The news was released Friday afternoon that the Washington Department of Fish and Wildlife (WDFW) plans to kill not only four of the Wedge pack wolves, but the entire pack. Their efforts sound serious, employing state marksmen, trappers, and biologists, 24/7. They will bait the wolves with deer carcasses and may also enlist the help of the sheriff’s department deputies. And if all this doesn’t work, they’re bringing in helicopters. Wildlife Services cannot legally assist without going through NEPA (National Environmental Policy Act).
Price ticket for this dire lethal removal plan? Who knows. And when another pack of wolves infiltrates the Wedge, what will the state of Washington and resident ranchers do differently to prevent the same problems?
Jack Field, Executive Vice President of the Washington Cattleman’s Association, is quoted in the Sept 21, 2012 WDFW news release as saying, “We understand that as wolves re-populate the state there will be conflicts with livestock. We also understand that we need to work with WDFW to find solutions, including the use of non-lethal measures…”
Yet in a power point presentation recently delivered by WDFW Director Phil Anderson that listed “Non-lethal Tools Deployed” I read only three non-lethal measures the Diamond M tried: 1. They separated young calves from wolves by pasturing cow-calf pairs in an area without wolves until the calves are older. 2. They increased the number of range riders who checked on livestock daily. 3. They removed livestock with significant injuries…
Other tools listed were used by WDFW and included such things as sharing wolf location information with the Diamond M and providing non-injurious harassment to wolves if detected near livestock.
Conservation Northwest, a non-profit whose focus is “Keeping the Northwest Wild,” must think so. They say in the WDFW news release issued yesterday, “…We understand and agree that pack removal is the right action at this point.”
On Thursday, before this news broke loose, I had a nice talk with Madonna Luers, Public Information Officer for WDFW. She informed me that as of yet, no wolves had be killed other than the female shot in July, and that the alpha male of the Wedge pack was not to be killed because, “We don’t want to shoot our informant.”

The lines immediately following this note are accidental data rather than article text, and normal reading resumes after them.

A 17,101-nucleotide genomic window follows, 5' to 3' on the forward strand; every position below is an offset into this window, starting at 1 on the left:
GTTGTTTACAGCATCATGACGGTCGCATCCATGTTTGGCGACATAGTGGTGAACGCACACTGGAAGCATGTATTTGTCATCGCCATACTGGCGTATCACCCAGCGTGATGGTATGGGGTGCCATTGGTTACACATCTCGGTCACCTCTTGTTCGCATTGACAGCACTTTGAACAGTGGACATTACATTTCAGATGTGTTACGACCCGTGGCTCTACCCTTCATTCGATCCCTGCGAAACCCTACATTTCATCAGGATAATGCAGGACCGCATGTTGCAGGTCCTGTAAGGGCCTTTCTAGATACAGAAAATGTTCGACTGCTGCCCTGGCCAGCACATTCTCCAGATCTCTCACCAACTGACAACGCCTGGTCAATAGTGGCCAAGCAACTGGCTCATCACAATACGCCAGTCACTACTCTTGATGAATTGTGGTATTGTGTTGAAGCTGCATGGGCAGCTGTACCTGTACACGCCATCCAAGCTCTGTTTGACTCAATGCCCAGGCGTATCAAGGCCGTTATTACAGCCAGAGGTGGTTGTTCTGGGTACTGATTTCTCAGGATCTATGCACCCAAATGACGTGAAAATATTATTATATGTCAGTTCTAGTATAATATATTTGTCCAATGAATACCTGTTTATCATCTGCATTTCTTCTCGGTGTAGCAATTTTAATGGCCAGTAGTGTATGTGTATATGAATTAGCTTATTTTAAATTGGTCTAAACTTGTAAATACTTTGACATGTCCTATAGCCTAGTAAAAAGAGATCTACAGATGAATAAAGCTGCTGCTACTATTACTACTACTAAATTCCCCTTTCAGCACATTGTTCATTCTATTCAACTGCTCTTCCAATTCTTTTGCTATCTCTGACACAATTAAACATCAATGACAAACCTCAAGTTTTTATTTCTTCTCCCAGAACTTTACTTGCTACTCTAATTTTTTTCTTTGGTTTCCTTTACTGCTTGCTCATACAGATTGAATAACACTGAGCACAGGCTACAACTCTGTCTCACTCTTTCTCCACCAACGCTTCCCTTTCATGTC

She stated “The Wedge area will always have wolves,” and agreed that preventative measures should be taken to prevent further problems there. She had heard that some rancher from Montana had contacted the McIrvins of the Diamond M ranch, offering to drive out and do whatever he could to research non-lethal measures that had not yet been used. I told her that this Montana rancher was Steve Clevidence and about the successful work he, Timm Kaminsky, and others are doing at ranches in Alberta and elsewhere.
She was interested in this. But it was up to the McIrvins to take the next move in enlisting the help.
Madonna mentioned that Steve Pozzanghera, Eastern Regional Director WDFW and Policy Lead on wolves, was attending a meeting near the Wedge area, one held monthly with ranchers. She gave me his number but said he would be out of town after this week.
I think I’d go out of town too.
The more I delve into the Wedge issue, the more complex I realize it is. There are people working hard, struggling to do the right thing, learning from their mistakes. And there are wolves that are just trying to eat. Yet the order to eliminate the entire pack, using deputies and helicopters, is over the top.
Madonna said something that made me think, and I hope everyone who reads this will give it some thought too, including those that pushed for the elimination of these wolves. She said, “I wish I could wave a magic wand and have more people than not see the gray wolf as just another wildlife species.”
And she added, “Isn’t it a point of pride that we have enough wild places that a few wolves can live in.”
When will pride in our wilderness trump commerce and special interest? I hope my kids live to see that day.